An obstetric fistula is an injury sustained during prolonged, obstructed labour that has devastating consequences on a women’s physical, psychological, and social wellness (Nardos et al., 2020). During protracted, obstructed labour, continuous fetal compression on structures in the birth canal and against the bony pelvis causes tissue ischemia and necrosis (Boene et al., 2020). This results in the formation of a pathological connection between the bladder and genital tract (vesicovaginal fistula) or rectum and genital tract (rectovaginal fistula) which leads to symptoms of urinary or fecal incontinence amongst other complications (Kulkarni et al., 2013). Fistula formation during obstructed labour can be partly prevented through timely access to high-quality, emergency obstetric services (ie. Caesarean sections) and routine maternity care. Despite being declared an international public health problem (Wall, 2006), obstetric fistulas are virtually nonexistent in high-income countries (HICs) but are a prevalent maternal morbidity in low- and middle-income countries (LMICs), especially in rural regions of Sub-Saharan Africa and South Asia (Boene et al., 2020). In 2016, the United Nations declared their commitment to ending obstetric fistulas as an integral part of achieving the Sustainable Development Goals by 2030 and it has been since used as a marker to assess maternal health in many countries (UN, 2016). Many of the underlying sociocultural & systemic factors that contribute to fistulas also contribute to maternal mortality and morbidity (UN, 2016). Despite this call to action, there is a pressing need to enhance global surgical care and strengthen capacity-building systems to prevent and treat the burden of obstetric fistulas.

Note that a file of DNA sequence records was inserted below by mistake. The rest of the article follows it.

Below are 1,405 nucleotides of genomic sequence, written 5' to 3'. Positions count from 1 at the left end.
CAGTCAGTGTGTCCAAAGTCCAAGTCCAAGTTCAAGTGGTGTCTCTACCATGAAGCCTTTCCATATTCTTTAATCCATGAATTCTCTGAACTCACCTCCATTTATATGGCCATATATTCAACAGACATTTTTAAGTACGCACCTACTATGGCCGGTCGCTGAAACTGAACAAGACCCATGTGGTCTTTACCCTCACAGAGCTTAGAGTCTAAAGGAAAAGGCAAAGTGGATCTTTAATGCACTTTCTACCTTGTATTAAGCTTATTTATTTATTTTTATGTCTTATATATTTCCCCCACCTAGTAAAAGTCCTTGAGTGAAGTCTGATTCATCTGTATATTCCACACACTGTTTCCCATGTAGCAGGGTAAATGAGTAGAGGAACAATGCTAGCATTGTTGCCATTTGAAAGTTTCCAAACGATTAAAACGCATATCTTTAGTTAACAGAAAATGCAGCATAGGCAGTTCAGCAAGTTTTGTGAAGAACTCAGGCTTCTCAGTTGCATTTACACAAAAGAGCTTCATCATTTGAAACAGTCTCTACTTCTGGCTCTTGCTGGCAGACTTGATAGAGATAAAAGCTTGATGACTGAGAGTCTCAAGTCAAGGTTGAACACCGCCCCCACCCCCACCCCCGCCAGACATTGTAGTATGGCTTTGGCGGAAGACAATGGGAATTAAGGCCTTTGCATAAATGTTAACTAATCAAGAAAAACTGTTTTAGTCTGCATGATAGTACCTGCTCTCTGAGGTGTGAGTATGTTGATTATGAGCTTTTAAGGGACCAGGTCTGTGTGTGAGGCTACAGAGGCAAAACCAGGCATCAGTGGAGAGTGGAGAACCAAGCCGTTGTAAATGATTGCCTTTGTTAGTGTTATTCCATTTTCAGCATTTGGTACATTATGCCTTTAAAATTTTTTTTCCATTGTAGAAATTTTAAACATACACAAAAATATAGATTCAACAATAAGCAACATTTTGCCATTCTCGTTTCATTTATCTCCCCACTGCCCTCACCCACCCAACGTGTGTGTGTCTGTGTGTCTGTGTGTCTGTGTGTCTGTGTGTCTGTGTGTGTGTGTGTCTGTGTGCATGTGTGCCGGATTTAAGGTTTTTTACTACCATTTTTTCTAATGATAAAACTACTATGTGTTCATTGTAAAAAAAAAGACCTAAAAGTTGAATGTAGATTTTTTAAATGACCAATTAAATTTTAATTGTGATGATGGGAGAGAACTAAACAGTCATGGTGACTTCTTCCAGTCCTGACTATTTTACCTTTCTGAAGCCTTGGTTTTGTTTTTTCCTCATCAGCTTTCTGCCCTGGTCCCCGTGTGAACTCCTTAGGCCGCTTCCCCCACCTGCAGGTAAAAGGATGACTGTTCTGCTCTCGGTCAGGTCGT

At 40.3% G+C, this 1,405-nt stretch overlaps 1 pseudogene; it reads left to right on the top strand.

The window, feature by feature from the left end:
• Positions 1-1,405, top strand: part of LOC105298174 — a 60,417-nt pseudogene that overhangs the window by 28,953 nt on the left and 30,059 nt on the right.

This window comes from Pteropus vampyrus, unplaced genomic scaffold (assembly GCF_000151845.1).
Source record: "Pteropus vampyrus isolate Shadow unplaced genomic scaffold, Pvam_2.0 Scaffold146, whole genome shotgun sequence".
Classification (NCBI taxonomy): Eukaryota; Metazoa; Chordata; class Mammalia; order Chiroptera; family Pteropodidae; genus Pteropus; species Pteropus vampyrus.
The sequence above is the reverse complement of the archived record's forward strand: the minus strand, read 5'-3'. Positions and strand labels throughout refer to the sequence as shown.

The prevalence of this problem is difficult to determine and current estimates likely undershoot the true global burden due to the stigmatisation and consequent underreporting of obstetric fistulas in many countries (Nardos et al., 2020). However, it is estimated that approximately 2 to 4 million patients suffer from obstetric fistulas in low- and middle-income countries with an annual incidence between 50 000 to 100 000 new cases (Wall, 2006; Thompson, 2012). A meta-analysis has shown that the prevalence in Sub-Saharan Africa could be as high as 1.57 for every 1000 women (Adler et al., 2013).